Types of Red Plant list
- Bleeding Heart
- Red Azalea
- Red Cardinal Flower (Lobelia cardinalis)
- Red Lily (Nymphaea rubra)
- Red Roses
What are some red plants?
Red plants and flowers get their pigment from anthocyanins or carotenoids. In some species, these pigments even mask the green chlorophyll in leaves, turning them completely red. A great example of this is the Poinsettia, which has red leaves below its flowers. Examples of red flowers include Roses and Amaryllis.
What are the bushes with red flowers?
There are many shrubs with red flowers. Probably the most popular of them all is the Red Azalea, which is a small, perennial bush. Nonetheless, red Chrysanthemums are definitely a close contender. Both of these shrubs are widely available and suit either the back of flower beds or containers.
What flowers are only red?
Though most cultivars of flowers come in several colours (like Tulips, for example), certain plants only produce red flowers. These flowers are often highly sought-after for this attractive colour. One example is of course the Red Cardinal Flower (Lobelia cardinalis). Other red flowers include Amaryllis and Red Lily (Nymphaea rubra).
What are red perennials?
If you go to the trouble of planting a beautiful red plant or flower, it’s nice to have it come back every year. Whilst a range of perennial red houseplants are available, such as Poinsettia and Anthurium, there are also hardy outdoor perennials. These include Red Roses and Bleeding Hearts.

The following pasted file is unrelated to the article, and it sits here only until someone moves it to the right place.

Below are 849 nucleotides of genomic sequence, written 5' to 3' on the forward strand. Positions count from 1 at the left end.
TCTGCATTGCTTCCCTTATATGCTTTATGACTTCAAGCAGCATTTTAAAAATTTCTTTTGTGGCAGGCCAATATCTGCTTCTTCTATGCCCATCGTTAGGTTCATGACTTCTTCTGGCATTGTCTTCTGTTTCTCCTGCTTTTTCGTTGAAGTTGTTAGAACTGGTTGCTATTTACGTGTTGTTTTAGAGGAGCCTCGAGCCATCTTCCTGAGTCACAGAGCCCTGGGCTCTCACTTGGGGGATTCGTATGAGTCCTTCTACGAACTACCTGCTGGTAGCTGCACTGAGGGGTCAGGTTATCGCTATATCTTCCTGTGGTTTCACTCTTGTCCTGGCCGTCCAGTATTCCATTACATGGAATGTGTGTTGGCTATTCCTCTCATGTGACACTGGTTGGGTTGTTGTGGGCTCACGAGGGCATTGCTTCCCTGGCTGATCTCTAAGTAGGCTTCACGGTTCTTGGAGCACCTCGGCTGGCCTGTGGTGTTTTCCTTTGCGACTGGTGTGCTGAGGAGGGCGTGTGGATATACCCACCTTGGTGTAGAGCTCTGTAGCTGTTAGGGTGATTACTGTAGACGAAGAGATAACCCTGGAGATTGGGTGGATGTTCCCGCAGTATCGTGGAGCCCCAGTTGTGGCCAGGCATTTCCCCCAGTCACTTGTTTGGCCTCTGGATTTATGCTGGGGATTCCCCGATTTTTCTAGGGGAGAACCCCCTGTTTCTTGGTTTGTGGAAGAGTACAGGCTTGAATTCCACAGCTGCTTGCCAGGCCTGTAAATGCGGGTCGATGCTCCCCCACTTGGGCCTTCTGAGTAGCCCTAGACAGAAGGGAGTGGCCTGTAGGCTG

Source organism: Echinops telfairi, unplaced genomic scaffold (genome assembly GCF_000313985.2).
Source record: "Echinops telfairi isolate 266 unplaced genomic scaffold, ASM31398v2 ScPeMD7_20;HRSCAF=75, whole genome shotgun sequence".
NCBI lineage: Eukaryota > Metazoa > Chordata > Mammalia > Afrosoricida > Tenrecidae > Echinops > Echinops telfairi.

Other red perennials include:
- Wild Bergamot
What plant has large red flowers?
As we have discussed, there is a large number of plants with red flowers. Only a handful, however, have very large blooms. One plant with particularly large red flowers is the Amaryllis, which is a bulb plant from western South Africa. You can read more about later in this article.
9 Varieties of Red Plants
This hardy bulb hails from South Africa, and as such naturally blooms during the months of November to March. The timeframe varies depending on when you plant them, however. Growing large, heavy flowers, red Amaryllis are truly spectacular and will flower within about two months from planting.
Overall, their requirements are quite low, but they do like direct sun, and seem suited to being houseplants in the Northern Hemisphere. To keep them warm enough, it’s best to place them on a windowsill where they can benefit from the light coming in. After they die back, you can keep the bulbs and they will regrow the following year.
Second on our list is the Anthurium, which incidentally goes by a few other common names. These include Flamingo Flower and Laceleaf. To be precise, an Anthurium is any plant in the Anthurium genus, which itself is included in the Arum family. Like most other Aroids, Anthurium are particularly ornamental, with red Anthuriums being amongst the favourites of horticulturists.